So, the global flight of capital from fossil-fuels is on, but money never sleeps, and those funds need an alternative energy investment. That’s where hydrogen comes in. It has dawned on the financial markets that there is only one chance of salvaging some of the fossil-fuelled infrastructure from the scrapheap, and that is with hydrogen. Further, financial markets are realising there is only one battery that can keep the turbines turning and the cookers burning 24/7 – and that “battery” is hydrogen.
So, believe me, whether it be the traditional financial instruments of debt, equity, venture capital or some of the newer sources such as green bonds, carbon credits, or the latest craze for SPACs, there is no shortage of private investment for proven hydrogen assets.
I would now like to turn to what I see as a negative megatrend that could hold back the deployment of hydrogen for carbon-free heat. The first is the “small thinking trap”.
We would be all familiar with those who revel in pointing out all the supply-side challenges for hydrogen. They are only too happy to point out perceived difficulties, whether technical or in the form of price, and therefore like to point to long horizons for the hydrogen revolution. Typically, they come from the fossil-fuel sector and their advisers, often from those companies that profess to be “champions” of hydrogen.
As I have said before, this is a trap. It risks creating a self-fulfilling prophecy where policy makers and stakeholders find themselves being too cautious in their ambitions for the roll-out of hydrogen.
I can tell you that Star Scientific has a far more bullish outlook for the rapid and comprehensive development of the hydrogen economy. Whether it be the mounting urgency of the industrial sector I discussed earlier, or the developing world, such as the Philippines, who are determined to drive green industrial growth via hydrogen, the hydrogen revolution will not be held back by the slow-riding tactics of some of the champions of fossil-fuel.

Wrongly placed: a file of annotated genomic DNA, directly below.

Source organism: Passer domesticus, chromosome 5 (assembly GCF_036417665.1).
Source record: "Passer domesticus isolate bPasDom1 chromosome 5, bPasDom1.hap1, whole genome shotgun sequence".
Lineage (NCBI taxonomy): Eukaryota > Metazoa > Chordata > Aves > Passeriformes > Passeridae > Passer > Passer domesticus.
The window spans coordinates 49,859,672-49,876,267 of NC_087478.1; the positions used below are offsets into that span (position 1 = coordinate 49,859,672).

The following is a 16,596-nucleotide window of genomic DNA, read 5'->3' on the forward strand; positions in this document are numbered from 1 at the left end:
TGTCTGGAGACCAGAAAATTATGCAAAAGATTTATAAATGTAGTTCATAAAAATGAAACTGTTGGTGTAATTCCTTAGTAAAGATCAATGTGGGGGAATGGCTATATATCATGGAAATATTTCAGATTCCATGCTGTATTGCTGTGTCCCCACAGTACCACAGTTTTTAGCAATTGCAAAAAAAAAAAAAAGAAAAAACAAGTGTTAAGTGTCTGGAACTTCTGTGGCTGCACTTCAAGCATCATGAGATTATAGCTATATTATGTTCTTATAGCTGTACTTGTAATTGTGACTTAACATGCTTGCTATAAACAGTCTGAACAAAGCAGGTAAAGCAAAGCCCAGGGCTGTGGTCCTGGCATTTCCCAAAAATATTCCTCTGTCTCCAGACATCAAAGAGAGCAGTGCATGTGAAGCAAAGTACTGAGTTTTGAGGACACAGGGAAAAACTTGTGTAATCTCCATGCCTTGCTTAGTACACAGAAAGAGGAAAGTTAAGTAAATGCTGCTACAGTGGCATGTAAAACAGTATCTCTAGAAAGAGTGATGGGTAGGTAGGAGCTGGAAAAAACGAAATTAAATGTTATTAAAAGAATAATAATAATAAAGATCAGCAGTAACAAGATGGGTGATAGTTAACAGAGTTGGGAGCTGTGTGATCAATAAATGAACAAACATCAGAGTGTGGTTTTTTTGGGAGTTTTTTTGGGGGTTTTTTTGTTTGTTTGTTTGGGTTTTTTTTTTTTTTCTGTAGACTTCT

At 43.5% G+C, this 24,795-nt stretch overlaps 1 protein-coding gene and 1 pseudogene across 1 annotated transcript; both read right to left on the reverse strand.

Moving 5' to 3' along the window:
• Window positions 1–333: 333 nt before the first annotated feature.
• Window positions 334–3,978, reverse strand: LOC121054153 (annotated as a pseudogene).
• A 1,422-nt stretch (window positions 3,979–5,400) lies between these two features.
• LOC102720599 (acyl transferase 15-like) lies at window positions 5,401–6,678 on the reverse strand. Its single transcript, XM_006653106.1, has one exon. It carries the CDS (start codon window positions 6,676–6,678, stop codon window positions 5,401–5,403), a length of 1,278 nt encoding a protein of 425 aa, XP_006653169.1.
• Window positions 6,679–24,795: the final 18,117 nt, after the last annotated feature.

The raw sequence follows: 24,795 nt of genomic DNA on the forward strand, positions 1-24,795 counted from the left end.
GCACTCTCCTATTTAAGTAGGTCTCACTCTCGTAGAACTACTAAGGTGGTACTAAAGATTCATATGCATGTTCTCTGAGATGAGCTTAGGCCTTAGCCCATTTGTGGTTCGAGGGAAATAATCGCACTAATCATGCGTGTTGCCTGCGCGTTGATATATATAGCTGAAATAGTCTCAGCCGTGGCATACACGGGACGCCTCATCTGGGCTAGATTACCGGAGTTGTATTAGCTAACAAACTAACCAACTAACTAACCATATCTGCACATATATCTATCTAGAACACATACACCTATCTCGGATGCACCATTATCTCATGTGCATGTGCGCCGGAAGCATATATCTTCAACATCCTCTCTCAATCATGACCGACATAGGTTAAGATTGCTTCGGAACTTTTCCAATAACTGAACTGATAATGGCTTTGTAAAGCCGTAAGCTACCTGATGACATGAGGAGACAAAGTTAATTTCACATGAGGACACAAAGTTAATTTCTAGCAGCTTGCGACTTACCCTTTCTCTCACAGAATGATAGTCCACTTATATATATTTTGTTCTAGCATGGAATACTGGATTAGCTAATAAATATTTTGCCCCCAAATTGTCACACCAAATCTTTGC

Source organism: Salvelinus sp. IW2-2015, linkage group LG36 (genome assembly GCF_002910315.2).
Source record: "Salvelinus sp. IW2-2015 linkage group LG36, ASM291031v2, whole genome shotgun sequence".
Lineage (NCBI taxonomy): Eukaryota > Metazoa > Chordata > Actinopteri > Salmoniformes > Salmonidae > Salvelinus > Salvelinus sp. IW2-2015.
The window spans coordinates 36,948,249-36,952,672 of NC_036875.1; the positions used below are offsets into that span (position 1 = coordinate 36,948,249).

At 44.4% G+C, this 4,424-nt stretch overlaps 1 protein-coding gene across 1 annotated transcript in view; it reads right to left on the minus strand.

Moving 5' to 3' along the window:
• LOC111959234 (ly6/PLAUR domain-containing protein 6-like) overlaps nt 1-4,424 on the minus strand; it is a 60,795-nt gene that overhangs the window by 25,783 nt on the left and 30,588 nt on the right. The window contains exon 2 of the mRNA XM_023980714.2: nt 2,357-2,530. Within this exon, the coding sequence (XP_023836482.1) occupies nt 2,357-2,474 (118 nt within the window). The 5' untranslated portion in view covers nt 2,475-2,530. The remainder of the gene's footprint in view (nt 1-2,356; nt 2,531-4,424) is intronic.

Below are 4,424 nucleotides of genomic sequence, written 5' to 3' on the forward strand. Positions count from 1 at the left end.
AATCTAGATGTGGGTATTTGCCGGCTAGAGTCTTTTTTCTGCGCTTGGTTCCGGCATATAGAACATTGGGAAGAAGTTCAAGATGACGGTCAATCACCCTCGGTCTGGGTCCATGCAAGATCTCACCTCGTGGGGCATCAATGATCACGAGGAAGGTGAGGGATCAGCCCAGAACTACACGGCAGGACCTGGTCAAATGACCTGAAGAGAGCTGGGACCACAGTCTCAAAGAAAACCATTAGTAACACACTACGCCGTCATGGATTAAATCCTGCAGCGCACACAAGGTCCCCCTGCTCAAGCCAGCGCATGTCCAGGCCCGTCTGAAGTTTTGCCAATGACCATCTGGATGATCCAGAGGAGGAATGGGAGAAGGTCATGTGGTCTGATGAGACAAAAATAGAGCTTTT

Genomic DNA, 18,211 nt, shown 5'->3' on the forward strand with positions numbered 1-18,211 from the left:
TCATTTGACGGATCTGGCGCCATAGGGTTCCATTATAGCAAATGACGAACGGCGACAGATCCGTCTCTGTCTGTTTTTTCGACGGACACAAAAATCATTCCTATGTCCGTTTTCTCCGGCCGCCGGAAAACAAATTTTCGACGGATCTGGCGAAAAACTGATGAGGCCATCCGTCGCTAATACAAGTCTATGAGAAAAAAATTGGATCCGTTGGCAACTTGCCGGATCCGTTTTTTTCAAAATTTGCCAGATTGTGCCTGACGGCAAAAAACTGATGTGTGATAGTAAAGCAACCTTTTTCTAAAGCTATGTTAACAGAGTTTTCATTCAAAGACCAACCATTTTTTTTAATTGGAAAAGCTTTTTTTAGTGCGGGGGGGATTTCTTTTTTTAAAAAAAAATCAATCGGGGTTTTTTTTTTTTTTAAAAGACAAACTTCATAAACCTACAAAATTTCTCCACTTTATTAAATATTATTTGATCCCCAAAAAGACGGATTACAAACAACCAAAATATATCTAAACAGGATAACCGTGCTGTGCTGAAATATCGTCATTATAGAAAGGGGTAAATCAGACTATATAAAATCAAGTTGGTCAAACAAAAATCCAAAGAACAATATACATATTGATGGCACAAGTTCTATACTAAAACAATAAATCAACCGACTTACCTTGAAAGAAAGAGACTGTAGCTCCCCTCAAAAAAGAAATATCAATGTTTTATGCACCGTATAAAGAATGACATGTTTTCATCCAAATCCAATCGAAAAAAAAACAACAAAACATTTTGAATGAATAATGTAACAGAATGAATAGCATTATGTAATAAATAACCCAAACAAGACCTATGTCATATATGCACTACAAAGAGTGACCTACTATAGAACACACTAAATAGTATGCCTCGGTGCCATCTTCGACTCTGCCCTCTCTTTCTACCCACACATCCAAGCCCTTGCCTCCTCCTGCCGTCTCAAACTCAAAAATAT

In terms of the supply-side issues, I can tell you that at Star Scientific we have scoured the world of inventors, entrepreneurs and innovators who are throwing themselves at these challenges. Typically, they are passionate, far-sighted people who have been overlooked by the “big boys and girls” of multi-national mega-companies or investment banks. In some cases, they simply do not know how to deal with the business world.
This is why we have structured our finance arm, Planet Power Finance, to seek out, develop and invest in them as future partners in the hydrogen delivery supply chain.
The other megatrend could go either way. It could be a positive or negative in the roll-out of hydrogen for industrial heat. This area is the dry world of regulation.
In Australia we need to double, even triple our efforts in developing a nationally binding system of regulation, definition, certification, and skills for the deployment of the hydrogen economy. Nothing could bring investment into the hydrogen revolution to a grinding halt faster than this area.
Politicians would find it quite ironic for a business to be calling for more regulation, but as we have been finding at Star Scientific, where we are at the cutting edge of the use case for hydrogen, we are quite often finding a blank page when we go looking for applicable rules.
Although not particularly exciting, the development of a sensible, universal regulatory regime is critical – critical not just for investment certainty but also for public confidence, for the oft-discussed “social licence”.
So, delegates, we are facing an exciting time for hydrogen – driven by the urgent search by industry for “green” heat. We need to embrace this demand driver with a positive and determined outlook and to be wary of those nay-sayers who have a vested interest in slowing us down.